The WVU College of Business and Economics received the largest corporate gift in its history and the Athletic Department secured funding for weight room upgrades from BrickStreet Insurance Tuesday.
The company announced a $4 million donation to WVU. That money will be split into two separate gifts: $3 million to the College of Business and Economics and $1 million to the Athletic Department.
Oliver Luck, WVU’s athletic director, said the donation will go toward upgrades to the weight room at the Puskar Center.
“This will greatly help our athletic programs,” Luck said. “It will go a long way toward allowing us to upgrade things at the Puskar Center that haven’t been upgraded since it opened up 30 years ago.”
Luck emphasized the importance of having top-notch facilities in the college athletics business.
“It’s important for us to constantly upgrade our facilities,” Luck said. “We’re a little bit in an arms race in athletics in terms of bricks and mortar. And bricks and mortar are important not just for training for student athletes, but also for recruiting. Kids want to see the nicest facilities.”
While the football team spends the most time in the weight room, the renovations will benefit other athletes and students as well, WVU President Jim Clements said.
“The gift to our athletics program will help us to provide quality athletic facilities for student-athletes and a great opportunity for our students in majors such as athletic training and exercise physiology to learn in a state-of-the-art environment,” Clements said. ”We are very grateful for these incredible gifts from the BrickStreet Foundation and look forward to seeing the positive impacts for years to come.”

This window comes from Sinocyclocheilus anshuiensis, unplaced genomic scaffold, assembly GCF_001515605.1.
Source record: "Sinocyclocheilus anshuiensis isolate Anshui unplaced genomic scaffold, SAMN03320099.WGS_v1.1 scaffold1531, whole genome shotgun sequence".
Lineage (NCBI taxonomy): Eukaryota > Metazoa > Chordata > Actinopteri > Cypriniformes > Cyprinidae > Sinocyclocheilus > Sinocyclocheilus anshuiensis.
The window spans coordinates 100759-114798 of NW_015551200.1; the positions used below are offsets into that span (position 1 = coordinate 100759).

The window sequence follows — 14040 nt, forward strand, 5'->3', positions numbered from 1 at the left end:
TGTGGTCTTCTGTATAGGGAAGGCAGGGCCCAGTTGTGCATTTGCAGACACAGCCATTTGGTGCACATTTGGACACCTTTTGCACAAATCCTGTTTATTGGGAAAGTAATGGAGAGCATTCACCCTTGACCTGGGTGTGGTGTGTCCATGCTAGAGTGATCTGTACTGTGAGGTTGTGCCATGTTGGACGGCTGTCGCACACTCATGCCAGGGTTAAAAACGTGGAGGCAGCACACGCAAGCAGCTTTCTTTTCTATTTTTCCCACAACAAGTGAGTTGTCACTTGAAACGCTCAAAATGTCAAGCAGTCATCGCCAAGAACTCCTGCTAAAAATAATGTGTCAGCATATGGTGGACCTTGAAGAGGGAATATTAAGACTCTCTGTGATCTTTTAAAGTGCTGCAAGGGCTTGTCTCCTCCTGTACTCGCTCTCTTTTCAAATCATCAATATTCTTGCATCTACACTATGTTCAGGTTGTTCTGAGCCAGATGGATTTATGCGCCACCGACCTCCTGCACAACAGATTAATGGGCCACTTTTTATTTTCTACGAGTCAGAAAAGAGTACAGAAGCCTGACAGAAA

Meanwhile, the $3 million to the College of B&E will create the BrickStreet Center for Innovation and Entrepreneurship. It’s the largest corporate donation in the college’s history.
The college has already implemented innovation and entrepreneurship programs. Dean Jose “Zito” Sartarelli said building a top business school is crucial for students, faculty and the state.
“I believe that if these young minds develop what I call the ‘entrepreneurial bug’ that will stay with them and they will be innovative, create their own businesses, and create jobs,” Sartarelli said. “It’s the ability to teach young students to create their own ideas and how to put them into practice.”
BrickStreet, which was privatized in 2006, has a foundation with about $30 million. Greg Burton, BrickStreet’s president and CEO, said Tuesday’s donation was an opportunity for the company to support the state’s flagship university.
“We wanted to give back to the community, and one way to do that is to give back to great institutions like WVU,” Burton said. “We decided that this is something that will impact the community from both the academic and athletic side.”
The donation was made as part of the WVU Foundation’s “State of Minds” Campaign, which has a goal of raising $750 million by Dec. 2015. As of the latest numbers release, the WVU Foundation had raised $605 million.